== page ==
The British Milk Race

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A friend of mine, Adam Gatewood, sent me a couple links to YouTube videos on the 1982 British Milk Race. It was kind of strange because I had just seen the finish banner from the final stage in Blackpool, in my basement, that Andy Hampsten and I stole, in a drucken state, in the wee hours of the night after the final stage. And, I was thinking about Alexi and his comeback and our experiences there.

I’ve ridden the British Milk race twice. The first time in 1983. Then again in 1985. The British Milk race was probably the most prestigious amateur stage race in the World at the time. It was pretty hard. This was the first time I’d met Phil Liggett. This was before he was an announcer. He was a race promoter. And a bike race enthusiast.

The first time I rode the race I was on a team with lots of good riders. Andy Hampsten, Alexi Grewal, Chris Carmichael, Matt Eaton, Steve Speaks and myself made up the United States National Team in 1983. In 1985, it was Roy Knickman, Jeff Pierce, Andy Paulin, Ranjeet Grewal, Tom Resh, and myself.

The race is famous for very steep climbs. Short steep climbs. 1 in 4. 1 in 3. Steep. The gearing in those days wasn’t what we have now. I think it was maybe 6 cogs in the rear. But, it might have been only 5. So, when you’re riding up a 25% grade in a 23 in the back, maybe a 42 x 25, then it is pretty difficult.

The race was dominated for years by riders from the Eastern Block. The USSR guys won the race for awhile. Many of those guys would of given Hinault and Co. a run for their money at the Tour in those years, if they would have been given a chance. Greg Lemond could barely man handle them at the Coor’s Classic when they came to play.

I have millions of stories from my time in England. I could do a month of posts on them.

One that comes to mind was one of Alexi’s shining moments. The British “Pros” had a hit squad at the race. All the best British riders on one team, lead by Malcolm Elliot. Anyway, there was this guy, Steve Jones, who was pretty arrogant at the time. (I’m sure he’s a nice guy by now.) We were climbing one of the steep hills, up by Wales, and he and Alexi somehow got into a yelling match.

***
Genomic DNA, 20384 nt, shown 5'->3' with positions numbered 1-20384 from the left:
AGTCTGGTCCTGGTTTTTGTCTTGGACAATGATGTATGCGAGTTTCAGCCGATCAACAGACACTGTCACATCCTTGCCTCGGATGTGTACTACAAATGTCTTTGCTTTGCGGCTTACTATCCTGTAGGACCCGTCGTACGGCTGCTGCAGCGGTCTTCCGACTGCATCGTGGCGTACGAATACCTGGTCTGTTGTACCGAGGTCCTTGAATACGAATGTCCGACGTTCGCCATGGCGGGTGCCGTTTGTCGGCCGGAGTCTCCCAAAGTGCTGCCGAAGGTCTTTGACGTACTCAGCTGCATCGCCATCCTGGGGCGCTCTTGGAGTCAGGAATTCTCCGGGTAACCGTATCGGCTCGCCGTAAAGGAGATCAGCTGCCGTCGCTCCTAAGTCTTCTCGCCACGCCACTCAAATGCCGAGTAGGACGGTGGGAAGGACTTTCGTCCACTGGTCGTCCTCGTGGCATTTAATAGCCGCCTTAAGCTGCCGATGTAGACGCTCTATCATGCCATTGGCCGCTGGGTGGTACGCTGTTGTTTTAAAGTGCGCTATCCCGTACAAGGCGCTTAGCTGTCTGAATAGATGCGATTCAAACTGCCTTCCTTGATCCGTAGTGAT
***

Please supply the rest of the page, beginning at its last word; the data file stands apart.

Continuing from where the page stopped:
I was all the way across the road, but since we were climbing so slow, there wasn’t much wind noise. The spat finally got down to something about “fucking Americans”. Finally, after a few back and forth exchances, Steve Jones calls Alexi a “sand nigger”. I couldn’t believe it. But, Alexi took it in stride and immediately responded something to the effect of “you should be thanking us. Without us, you’d all be Fuckin’ Nazis.”

I think Jones might of taken an ineffective swing at Alexi, but Matt Eaton, who was on my side of the road, but farther back, had already thrown a full water bottle that hit Steve Jones squarely on the side of his head. It was funnier than shit.

Matt Eaton went on to win the race. It was the biggest stage race victory of any American up until that time.

I wore the leaders jersey and had the sprint jersey cut off my body after hitting a stopped car at 100kph.

In the leader's jersey in '85 before crashing.

Photo of the car Andy Paulin and I destroyed at 60 mph.

Sorry Phil, bet you wondered where that banner went.

Matt Eaton.

If you have some extra time sometime, here is some old Milk Race footage. This is only Part 1 from 1982. You can click on Youtube and see Part 2 if you’re a glutton for punishment.

9 thoughts on “The British Milk Race

  1. Texas rider

    AWESOME post… never knew about your crash there but I remember Matt winning the race, that was a big deal back home at the time

  2. Stefan

    Nice post. I did that race in ’02 and still think it was one of the toughest stage races I’ve ever done. Nice country-side but the short, steep pitches, and the rain + wind made it a tough race. That car looks totaled by the way.

  3. Dave

    Only Matt rode a NASHBAR it was provided by Arnie N. It was made by OLMO ITALY w/Columbus tubing.
    I still have this family heirloom frame and used it regularly as a Vet them Master crit. rider with some success-years’ ago!
    Nice to find your website and to remember you, Steve!


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